The findings of the study suggested that in certain situations, these behaviours can have deadly consequences. The study, published in the Journal of Applied Psychology, was conducted by researchers at Carnegie Mellon University (CMU), the University of Florida (UF), the University of Maryland, Envision Physician Services, and Thomas Jefferson University Hospital.
The researchers looked at the effect of rudeness on workers' tendency to engage in a judgment bias called anchoring, which is the tendency to rely too heavily or fixate on one piece of information when making a decision. "While small insults and other forms of rude behaviour might seem relatively harmless compared to more serious forms of aggression, our findings suggest that they can have serious consequences," said Binyamin Cooper, a Postdoctoral Fellow at CMU's Tepper School of Business and a member of the Collaboration and Conflict Research Lab, who led the study.
"Our work demonstrates how dangerous these seemingly minor behaviours can be, whether they are experienced directly or even if people just observer incidental rudeness," added Cooper. "Let's say that a doctor walks into a patient's room for the first time, and a family member says 'I think he's having a heart attack,'" noted Cooper.
Cooper added, "Our findings suggest that if on the way to see the patient, the doctor witnessed a rude event between two other people, he or she would be significantly more likely to settle on a diagnosis of a heart attack, even if that is incorrect." Cooper and his colleagues tested the effects of rudeness on anchoring in four studies across different settings--from medical simulations to negotiations and general judgment tasks. In one study, anaesthesiology residents participated in a simulation on life-sized anatomical human models.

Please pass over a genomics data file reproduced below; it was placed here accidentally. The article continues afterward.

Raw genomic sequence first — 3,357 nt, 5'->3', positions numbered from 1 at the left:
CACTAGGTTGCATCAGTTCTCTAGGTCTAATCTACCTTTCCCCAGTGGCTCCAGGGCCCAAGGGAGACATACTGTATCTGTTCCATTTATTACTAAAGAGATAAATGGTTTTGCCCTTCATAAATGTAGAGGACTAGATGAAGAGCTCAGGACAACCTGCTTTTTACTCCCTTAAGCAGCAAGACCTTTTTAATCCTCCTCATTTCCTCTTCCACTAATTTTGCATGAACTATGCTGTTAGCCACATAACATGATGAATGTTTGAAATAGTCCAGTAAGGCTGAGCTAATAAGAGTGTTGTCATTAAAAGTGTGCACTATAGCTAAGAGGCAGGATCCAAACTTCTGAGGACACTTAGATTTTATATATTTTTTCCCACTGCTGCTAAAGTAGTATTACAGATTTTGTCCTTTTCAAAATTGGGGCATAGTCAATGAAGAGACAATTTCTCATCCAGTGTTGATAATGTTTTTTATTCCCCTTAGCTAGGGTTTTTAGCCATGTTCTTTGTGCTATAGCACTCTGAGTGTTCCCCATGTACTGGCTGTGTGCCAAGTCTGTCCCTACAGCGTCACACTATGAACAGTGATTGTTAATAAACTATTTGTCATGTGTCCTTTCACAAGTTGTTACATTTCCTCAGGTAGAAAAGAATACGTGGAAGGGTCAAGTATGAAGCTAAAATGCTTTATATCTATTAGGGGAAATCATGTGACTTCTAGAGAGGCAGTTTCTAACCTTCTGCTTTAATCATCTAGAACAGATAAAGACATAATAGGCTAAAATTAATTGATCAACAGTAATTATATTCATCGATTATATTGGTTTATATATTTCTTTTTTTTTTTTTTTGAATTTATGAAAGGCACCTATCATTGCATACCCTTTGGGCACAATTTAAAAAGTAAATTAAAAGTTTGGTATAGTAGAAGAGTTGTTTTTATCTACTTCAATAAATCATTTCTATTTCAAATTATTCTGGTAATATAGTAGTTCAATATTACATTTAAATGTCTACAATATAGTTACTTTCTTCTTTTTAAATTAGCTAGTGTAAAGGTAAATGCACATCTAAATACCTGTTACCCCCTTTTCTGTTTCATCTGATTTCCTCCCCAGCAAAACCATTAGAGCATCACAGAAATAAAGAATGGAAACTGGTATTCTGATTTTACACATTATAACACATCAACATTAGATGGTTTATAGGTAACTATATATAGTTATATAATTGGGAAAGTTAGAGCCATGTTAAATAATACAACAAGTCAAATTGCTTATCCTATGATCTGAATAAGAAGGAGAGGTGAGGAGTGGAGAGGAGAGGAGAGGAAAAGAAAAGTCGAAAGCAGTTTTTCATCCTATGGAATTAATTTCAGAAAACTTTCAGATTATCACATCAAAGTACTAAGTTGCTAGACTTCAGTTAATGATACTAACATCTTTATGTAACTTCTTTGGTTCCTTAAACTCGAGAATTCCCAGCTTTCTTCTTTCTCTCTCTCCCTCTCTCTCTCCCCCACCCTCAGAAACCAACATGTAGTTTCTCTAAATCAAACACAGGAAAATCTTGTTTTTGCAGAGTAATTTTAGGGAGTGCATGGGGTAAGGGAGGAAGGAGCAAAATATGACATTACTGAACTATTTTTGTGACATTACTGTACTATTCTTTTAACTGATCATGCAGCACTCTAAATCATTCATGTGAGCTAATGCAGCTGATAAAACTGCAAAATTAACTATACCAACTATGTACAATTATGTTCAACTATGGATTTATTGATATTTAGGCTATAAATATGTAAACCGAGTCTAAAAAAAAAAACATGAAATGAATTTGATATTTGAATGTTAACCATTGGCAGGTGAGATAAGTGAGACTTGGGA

The simulation was set up to suggest that a patient could have an allergic reaction to one of his medications, which served as the anchor. Before the simulation started, half the residents witnessed a senior doctor enter the room and yell at their instructor for missing a meeting, while the other half witnessed a neutral interaction. When the patient's condition began to deteriorate later in the simulation, the residents who were exposed to the rude interaction were more likely to diagnose allergic shock, when in reality the patient was bleeding internally, and the diagnosis affected how they administered care. The study also showed that the reason rudeness was so harmful was that it is related to increased high arousal of negative emotions (such as irritability and distress), which predicted the tendency to engage in anchoring.
The practical implications of the study's findings are many, the authors note. For example, physicians exposed to rudeness may incorrectly treat patients for ailments they do not have, while being unaware of their incorrect diagnosis or the reasons underlying it. "Making the wrong decision at a critical moment means that people end up spending too much time going down the wrong path," explained Cooper.
Cooper added, "If there's not enough time to realize the error and make up for it, this could be deadly." In demonstrating that encounters with rudeness cause anchoring, the authors call on managers and organizations to take steps to reduce rudeness among employees, particularly in high-stakes situations where consequences of judgment errors associated with anchoring can be catastrophic. The authors also identified steps organizations can take to mitigate the effects of rudeness.
For example, organizations can train employees to use two skills--perspective-taking and information elaboration--to better equip them to deal with the pernicious effects of exposure to rudeness. Because exposure to rude behaviour makes people more likely to narrow their perspectives on their own personal experience, having employees imagine themselves viewing the same problem from another's point of view distances them from the strong feelings that they would overwise experience, according to the authors.
Another option is to practice information elaboration by having employees practice identifying the task at hand, and then taking a few moments to stop and think about what information they need to help them make a decision. "These active steps may seem small, but our work shows that organizations can use them to mitigate the harmful consequences associated with rudeness, which can make a big difference," suggested Cooper.
Cooper added, "And they can be used in fields other than medicine, including negotiations, legal sentencing, financial forecasting, social exchange relationships, and pricing decisions." The authors acknowledge several limitations to their study. First, they focused on anchoring as one of the most common decision-making biases, but it remains to be seen if the effect of rudeness affects other decision-making biases.
Second, except for perspective-taking and information elaboration, their study did not examine empathy, experience, or other dispositional and contextual factors that may influence the relationship between rudeness and negative emotions.